Xi Jinping, left, and Donald Trump. Picture: REUTERS
Xi Jinping, left, and Donald Trump. Picture: REUTERS

Much of the focus on China in recent months has been over the coronavirus that originated there late in 2019. But that has hardly slowed Beijing’s assault on fundamental freedoms and human rights, from the brutal repression of the Uighurs to choking off Hong Kong’s limited autonomy.

Congress has acted with admirable alacrity and unanimity to pass tough bills allowing for the imposition of sanctions against the Chinese officials and enterprises behind these outrages. It is now for President Donald Trump, who has shown little enthusiasm so far for tangling with President Xi Jinping over human rights, to use the tools Congress has placed at his disposal to show Beijing that its transgressions have consequences.

The new national security law for Hong Kong is the most recent and best publicised example of Xi’s repressive, nationalistic policies. The measure severely erodes Hong Kong’s civil and political freedoms, undermining the “one country, two systems” model that China pledged when the British colony reverted to Beijing’s rule in 1997. One of the first arrests under the new law was of a protester with a pro-independence flag, the display of which is now a criminal offence.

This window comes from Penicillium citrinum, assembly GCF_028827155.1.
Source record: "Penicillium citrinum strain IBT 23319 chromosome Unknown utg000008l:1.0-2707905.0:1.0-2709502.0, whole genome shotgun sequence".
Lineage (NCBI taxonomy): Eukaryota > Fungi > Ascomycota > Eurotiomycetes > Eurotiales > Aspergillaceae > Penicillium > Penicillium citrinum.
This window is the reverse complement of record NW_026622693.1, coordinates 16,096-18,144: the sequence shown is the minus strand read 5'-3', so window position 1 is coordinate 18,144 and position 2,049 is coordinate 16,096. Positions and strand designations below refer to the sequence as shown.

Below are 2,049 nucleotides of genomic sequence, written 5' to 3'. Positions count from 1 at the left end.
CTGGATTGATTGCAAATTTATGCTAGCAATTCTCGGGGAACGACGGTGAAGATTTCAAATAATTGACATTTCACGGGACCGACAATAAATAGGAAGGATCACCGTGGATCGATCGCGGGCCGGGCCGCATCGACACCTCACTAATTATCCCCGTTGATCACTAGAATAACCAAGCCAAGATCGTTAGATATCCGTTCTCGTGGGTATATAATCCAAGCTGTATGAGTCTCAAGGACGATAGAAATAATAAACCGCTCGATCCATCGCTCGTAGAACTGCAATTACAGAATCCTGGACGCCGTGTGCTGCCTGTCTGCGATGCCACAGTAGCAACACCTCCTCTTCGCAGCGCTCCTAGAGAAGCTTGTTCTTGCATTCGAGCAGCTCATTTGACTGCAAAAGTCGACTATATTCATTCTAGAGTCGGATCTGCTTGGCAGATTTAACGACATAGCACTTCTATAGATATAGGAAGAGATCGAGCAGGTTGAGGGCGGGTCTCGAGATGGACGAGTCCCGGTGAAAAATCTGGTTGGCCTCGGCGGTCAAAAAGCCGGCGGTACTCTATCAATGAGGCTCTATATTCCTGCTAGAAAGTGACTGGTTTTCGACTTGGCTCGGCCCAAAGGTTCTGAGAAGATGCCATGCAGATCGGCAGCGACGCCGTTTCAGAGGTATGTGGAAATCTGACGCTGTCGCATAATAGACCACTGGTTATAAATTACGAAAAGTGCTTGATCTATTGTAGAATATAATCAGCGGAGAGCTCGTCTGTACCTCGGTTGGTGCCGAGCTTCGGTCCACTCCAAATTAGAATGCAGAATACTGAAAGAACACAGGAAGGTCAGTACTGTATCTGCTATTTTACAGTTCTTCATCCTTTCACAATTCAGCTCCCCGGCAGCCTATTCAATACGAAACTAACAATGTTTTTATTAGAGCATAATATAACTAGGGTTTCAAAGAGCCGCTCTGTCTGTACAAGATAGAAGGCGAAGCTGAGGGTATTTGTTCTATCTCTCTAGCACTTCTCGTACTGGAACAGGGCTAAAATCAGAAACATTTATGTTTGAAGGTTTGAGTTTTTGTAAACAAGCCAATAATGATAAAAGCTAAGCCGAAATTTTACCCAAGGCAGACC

But while Hong Kong has garnered the most attention in the West, it is hardly the sole, or even the worst, of the Chinese government’s systemic violations of elemental human rights. These are among other recent developments:

  • A report from the Jamestown Foundation has exposed chilling details of official measures to shrink the Uighur population, including sterilisation and forced abortions.
  • US customs and border protection officials in New York seized a large shipment of weaves and other beauty products that officials suspect were made out of human hair from people locked inside the Xinjiang prison system.
  • More than 50 independent UN experts have called for a special session of the UN Human Rights Council to establish an independent mechanism to monitor the human rights situation in China.
  • A San Francisco mobile security firm reported  that China’s huge surveillance efforts in Xinjiang, which have expanded to include measures such as collecting blood samples, voice prints, facial scans and other personal data, began as early as 2013 with a hacking campaign that planted malware into the cellphones of Uighurs and Tibetans around the world. /New York, July 1 

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